Friday, October 15, 2010

Across the Columbia Crest from Prosser (Part II)

Besides the views of the Yakima Valley, possible exploration of the old landslides and a great sense of the geometry of the Horse Heaven Hills anticline there is a great exposure of the underlying formations along the crest of the fold along the highway just below (north side) the crest of the hill.

Geology exposure along Highway 221 south of Prosser, Washington.
The units are clay, diatomite, and sandstone with a minor offset.

Elephant Mountain member basalt capping a member of the Ellensburg Formation

The Ellensburg Formation are the non basalt basalt units in between the various Columbia River Basalt Group lava flows. In this case the exposed outcrop is capped by the Elephant Mountain member of the Saddle Mountains Basalts - one of the youngest lava flows of the Columbia River Basalt Group. The member designations of the Ellensburg Formation are derived from the age of the basalt flows above and below them. On this basis the unit would be the Rattlesnake Ridge member. Laval (1956) mapped this area and proposed Prosser member for a unit containing diatomite.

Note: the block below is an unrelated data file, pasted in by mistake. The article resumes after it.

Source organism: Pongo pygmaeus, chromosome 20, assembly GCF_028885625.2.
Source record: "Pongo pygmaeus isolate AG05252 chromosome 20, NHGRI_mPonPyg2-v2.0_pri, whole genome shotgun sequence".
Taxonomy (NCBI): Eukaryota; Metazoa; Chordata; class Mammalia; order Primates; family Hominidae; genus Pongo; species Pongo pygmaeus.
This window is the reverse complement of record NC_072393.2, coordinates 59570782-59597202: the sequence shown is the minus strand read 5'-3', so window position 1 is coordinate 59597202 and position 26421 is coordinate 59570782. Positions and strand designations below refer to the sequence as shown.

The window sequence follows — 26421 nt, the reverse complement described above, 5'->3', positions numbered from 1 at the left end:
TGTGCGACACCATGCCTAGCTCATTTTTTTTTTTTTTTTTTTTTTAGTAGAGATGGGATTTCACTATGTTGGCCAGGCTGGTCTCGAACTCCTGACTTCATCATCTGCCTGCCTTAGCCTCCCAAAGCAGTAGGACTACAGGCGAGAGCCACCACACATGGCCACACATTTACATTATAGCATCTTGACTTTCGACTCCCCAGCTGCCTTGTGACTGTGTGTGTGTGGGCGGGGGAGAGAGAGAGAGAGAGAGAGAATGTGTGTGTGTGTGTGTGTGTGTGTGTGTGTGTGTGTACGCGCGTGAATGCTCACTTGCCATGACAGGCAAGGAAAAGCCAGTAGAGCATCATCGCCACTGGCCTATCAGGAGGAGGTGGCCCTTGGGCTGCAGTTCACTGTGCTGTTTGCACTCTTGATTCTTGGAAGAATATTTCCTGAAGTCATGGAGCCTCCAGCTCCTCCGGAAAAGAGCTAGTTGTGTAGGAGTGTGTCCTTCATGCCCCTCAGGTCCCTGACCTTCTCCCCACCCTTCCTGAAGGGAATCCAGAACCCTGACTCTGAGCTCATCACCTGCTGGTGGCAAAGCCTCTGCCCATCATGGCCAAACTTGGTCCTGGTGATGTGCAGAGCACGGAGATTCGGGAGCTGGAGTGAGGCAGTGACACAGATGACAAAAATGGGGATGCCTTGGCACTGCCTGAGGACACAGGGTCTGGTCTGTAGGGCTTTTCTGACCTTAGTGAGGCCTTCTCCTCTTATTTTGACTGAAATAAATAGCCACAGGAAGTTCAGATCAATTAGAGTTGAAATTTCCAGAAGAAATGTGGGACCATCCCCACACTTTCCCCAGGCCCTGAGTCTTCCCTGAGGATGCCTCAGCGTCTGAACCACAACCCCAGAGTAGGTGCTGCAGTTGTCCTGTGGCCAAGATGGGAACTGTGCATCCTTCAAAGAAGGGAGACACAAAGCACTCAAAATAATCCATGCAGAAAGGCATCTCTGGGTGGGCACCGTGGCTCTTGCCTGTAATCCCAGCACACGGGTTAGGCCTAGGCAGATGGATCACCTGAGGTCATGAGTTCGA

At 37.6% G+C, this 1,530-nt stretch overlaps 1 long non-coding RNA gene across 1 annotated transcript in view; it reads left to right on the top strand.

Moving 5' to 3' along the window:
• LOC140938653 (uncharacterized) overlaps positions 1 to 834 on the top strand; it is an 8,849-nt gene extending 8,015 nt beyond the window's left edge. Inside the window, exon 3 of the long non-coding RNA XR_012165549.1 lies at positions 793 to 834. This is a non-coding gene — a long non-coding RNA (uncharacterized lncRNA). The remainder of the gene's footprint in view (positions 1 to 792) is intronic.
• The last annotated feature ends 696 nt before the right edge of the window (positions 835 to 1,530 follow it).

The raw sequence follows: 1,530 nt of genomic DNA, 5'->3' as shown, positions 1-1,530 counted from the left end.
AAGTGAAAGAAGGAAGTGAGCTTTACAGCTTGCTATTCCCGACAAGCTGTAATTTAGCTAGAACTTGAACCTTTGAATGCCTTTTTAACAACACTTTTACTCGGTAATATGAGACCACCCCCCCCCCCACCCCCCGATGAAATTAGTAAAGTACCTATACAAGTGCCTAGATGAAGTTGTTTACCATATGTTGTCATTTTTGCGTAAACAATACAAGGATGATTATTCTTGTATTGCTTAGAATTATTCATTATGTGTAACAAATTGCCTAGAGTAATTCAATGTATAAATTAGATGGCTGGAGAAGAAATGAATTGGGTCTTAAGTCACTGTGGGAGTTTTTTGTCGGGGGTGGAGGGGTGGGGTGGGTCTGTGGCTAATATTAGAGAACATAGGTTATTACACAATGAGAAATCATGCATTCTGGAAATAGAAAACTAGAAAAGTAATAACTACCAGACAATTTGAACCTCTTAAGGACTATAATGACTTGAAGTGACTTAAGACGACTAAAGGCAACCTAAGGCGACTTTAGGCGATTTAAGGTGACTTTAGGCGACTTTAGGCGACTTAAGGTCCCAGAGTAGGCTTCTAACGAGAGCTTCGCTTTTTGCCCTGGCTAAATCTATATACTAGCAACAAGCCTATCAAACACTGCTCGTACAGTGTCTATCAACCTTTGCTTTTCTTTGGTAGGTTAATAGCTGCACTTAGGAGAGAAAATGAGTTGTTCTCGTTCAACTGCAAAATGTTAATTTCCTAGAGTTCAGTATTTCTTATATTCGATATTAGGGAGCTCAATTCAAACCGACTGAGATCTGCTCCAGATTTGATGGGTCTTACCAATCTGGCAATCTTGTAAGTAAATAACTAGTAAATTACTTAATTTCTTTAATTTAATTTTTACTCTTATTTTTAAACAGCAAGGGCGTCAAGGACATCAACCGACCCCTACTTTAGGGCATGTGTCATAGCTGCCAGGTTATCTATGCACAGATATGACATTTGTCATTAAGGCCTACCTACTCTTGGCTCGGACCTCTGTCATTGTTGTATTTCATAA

A number of distinct units can be seen within the Ellensburg Formation at this site: 1) a green-gray clay that likely highly altered volcanic ash, 2) bright white layers of diatomite, 3) cross bedded sands and silts with a mix of diatomite and volcanic ash and 4) a volcanic ash or tuff deposit.

Diatomite layers over clay and under sands. Diatomite is formed by the accumulation of diatoms, a single-celled organism with a silica structure. Diatomite signifies a quiet lake environment will little sediment input as it takes a long time for the diatoms to accumulate.
Volcanic ash overlaid by basalt of the Elephant Mountain member


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